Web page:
Reason for Discussion of Direct Liquefaction of Coal in Gasifipedia
As the following discussion of Direct Coal Liquefaction (DCL) explains, the fundamental process approach of DCL does not involve gasification at all. Therefore it would seem to be entirely out of scope of Gasifipedia. However, the following considerations require that discussion of DCL be included:
Direct coal liquefaction involves contacting coal directly with a catalyst at elevated temperatures and pressures with added hydrogen (H2), in the presence of a solvent to form a raw liquid product which is further refined into product liquid fuels. DCL is termed direct because the coal is transformed into liquid without first being gasified to form syngas (which can then in turn be transformed into liquid products). The latter two-step approach, i.e. the coal to syngas to liquids route is termed indirect coal liquefaction (ICL). Therefore, the DCL process is, in principle, the simpler and more efficient of the two processes. It does, however, require an external source of H2, which may have to be provided by gasifying additional coal feed, biomass and/or the heavy residue produced from the DCL reactor. The DCL process results in a relatively wide hydrocarbon product range consisting of a variety of molecular weights and forms, with aromatics dominating. Accordingly, the product requires substantial upgrading to yield acceptable transportation fuels.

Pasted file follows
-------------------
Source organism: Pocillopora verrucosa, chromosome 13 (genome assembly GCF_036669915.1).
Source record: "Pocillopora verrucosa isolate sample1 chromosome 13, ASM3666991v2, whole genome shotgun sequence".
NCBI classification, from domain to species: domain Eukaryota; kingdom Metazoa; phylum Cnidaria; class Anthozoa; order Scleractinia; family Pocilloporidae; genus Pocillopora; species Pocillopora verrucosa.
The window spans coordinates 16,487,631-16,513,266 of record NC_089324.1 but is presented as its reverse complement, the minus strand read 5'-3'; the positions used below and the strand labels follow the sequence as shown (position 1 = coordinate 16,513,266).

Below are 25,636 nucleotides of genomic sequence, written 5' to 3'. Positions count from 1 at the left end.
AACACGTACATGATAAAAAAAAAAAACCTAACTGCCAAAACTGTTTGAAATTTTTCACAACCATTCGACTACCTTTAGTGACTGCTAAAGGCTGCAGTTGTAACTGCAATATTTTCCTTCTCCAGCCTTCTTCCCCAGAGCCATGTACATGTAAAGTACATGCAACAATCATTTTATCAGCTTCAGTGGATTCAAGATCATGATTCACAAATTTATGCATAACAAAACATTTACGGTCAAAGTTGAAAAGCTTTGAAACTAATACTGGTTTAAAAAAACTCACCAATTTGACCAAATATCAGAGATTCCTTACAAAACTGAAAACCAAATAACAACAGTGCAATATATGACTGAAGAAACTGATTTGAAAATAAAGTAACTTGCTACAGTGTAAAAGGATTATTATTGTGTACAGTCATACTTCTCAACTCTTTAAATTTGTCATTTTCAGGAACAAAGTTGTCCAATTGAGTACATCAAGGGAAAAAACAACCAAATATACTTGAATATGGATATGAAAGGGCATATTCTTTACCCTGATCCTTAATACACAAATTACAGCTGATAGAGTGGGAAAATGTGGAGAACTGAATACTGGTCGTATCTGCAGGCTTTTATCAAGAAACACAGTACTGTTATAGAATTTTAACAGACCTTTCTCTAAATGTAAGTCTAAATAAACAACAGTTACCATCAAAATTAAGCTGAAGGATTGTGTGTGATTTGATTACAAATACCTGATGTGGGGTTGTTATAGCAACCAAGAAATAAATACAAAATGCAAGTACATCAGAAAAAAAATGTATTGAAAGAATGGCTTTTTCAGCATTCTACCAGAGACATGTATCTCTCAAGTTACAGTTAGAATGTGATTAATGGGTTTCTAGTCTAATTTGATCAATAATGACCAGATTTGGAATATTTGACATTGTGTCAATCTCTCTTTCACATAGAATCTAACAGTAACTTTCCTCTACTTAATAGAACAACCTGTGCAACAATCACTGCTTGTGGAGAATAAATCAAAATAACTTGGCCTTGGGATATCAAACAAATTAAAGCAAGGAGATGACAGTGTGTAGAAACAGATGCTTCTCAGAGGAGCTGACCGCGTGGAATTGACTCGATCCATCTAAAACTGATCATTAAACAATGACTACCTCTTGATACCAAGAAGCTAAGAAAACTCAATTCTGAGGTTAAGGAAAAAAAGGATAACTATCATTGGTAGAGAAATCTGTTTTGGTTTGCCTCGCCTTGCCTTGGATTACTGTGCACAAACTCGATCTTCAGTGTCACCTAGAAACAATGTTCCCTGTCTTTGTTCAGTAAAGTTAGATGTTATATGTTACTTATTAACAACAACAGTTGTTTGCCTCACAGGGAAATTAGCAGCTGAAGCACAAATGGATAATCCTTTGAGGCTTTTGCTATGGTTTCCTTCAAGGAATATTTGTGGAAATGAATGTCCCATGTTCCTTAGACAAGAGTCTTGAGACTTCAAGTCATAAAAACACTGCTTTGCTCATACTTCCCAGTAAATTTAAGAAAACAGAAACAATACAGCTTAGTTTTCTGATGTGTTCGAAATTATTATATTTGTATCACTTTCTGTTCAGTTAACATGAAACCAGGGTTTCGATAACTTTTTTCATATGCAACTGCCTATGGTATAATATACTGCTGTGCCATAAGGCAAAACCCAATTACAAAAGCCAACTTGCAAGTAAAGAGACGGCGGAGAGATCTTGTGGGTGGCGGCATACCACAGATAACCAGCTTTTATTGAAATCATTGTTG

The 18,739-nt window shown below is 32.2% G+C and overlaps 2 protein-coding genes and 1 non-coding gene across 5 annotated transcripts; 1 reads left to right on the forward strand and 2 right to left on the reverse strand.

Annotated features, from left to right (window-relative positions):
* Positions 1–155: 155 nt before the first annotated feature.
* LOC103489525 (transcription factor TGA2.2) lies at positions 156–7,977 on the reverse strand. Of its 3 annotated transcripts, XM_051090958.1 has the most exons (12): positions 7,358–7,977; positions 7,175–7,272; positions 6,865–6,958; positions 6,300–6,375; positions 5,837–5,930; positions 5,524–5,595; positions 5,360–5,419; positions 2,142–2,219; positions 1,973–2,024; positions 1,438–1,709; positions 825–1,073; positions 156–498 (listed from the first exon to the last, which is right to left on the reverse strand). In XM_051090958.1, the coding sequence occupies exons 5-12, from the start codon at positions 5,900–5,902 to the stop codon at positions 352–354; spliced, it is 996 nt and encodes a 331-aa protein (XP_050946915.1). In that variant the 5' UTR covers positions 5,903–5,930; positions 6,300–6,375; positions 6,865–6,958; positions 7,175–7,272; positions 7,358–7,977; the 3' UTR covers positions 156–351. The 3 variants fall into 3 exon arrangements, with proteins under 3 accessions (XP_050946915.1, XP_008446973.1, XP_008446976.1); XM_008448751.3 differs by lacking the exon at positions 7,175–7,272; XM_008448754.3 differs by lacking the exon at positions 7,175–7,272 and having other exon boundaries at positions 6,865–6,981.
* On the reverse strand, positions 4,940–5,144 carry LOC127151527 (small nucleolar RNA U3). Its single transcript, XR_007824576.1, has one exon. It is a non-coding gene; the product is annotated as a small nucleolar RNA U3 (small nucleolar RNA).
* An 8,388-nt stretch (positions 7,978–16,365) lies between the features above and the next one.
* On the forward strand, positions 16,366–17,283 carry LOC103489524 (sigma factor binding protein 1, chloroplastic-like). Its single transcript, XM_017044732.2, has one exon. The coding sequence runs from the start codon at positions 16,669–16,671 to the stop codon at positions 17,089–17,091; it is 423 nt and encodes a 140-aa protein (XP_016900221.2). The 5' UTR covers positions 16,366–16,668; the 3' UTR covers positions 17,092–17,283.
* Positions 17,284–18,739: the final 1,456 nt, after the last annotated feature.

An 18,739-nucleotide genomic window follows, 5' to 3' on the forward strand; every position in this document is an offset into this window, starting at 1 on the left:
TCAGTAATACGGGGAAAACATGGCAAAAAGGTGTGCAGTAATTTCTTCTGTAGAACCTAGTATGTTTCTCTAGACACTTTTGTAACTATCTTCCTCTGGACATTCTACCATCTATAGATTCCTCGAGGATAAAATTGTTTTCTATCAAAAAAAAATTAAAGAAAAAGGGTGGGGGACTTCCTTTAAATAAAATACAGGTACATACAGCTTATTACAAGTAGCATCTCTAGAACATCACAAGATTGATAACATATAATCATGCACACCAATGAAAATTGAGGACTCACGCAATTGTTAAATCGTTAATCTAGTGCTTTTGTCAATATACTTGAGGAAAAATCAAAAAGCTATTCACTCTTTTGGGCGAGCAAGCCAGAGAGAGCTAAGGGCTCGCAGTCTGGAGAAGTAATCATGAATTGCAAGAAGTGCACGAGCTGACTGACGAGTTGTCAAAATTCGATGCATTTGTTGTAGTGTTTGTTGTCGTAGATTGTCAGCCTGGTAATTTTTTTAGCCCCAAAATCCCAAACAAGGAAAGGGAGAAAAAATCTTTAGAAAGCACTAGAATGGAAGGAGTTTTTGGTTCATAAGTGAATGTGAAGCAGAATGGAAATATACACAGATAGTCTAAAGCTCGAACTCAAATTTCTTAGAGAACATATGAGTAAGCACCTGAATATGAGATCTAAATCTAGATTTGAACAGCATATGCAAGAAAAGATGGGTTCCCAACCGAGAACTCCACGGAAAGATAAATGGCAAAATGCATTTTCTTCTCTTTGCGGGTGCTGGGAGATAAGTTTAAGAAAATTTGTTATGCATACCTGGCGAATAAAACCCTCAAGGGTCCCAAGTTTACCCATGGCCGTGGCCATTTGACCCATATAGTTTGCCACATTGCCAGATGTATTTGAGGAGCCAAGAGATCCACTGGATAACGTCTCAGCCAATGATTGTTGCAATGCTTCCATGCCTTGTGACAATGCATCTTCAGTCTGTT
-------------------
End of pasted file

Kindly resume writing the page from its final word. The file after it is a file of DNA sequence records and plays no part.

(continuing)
The technology had been demonstrated in Germany during World War II, but at high cost. Continued development in the United States and other nations, since then, has focused on reducing its costs, via catalysts, reactor design and process efficiency improvements. The U.S. Department of Energy (DOE) had a very active coal liquefaction research program in 1970 into the 1980s in response to the Organization of the Petroleum Exporting Countries (OPEC) oil embargo of 1973, but the funding has been greatly reduced since the 1990s when the DOE development for direct coal liquefaction ended. The DCL technology DOE helped to develop with Hydrocarbon Technologies, Inc., HTI (now part of Headwater, Inc.), was licensed to Shenhua Corporation of China in 2002, which built a DCL plant in Erdos, Inner Mongolia (see further description below), based on Headwaters™ technology.
Many different processes have been developed for DCL, but most are aligned similarly in regards to reaction chemistry and the process concept. Common features are the dissolution of coal into a solvent, followed by the hydrogenation of the coal with H2 over a catalyst. The process can be very efficient with an overall thermal efficiency in the range of 65%.
Typical Process Configurations
The DCL process involves adding hydrogen (hydrogenation) to the coal, breaking down its organic structure into soluble products. The reaction is carried out at elevated temperature and pressure (e.g., 750 to 850°F and 1,000 to 2,500 psia) in the presence of a solvent. The solvent is used to facilitate coal extraction and the addition of hydrogen. The solubilized products, consisting mainly of aromatic compounds, then may be upgraded by conventional petroleum refining techniques such as hydrotreating to meet final liquid product specifications.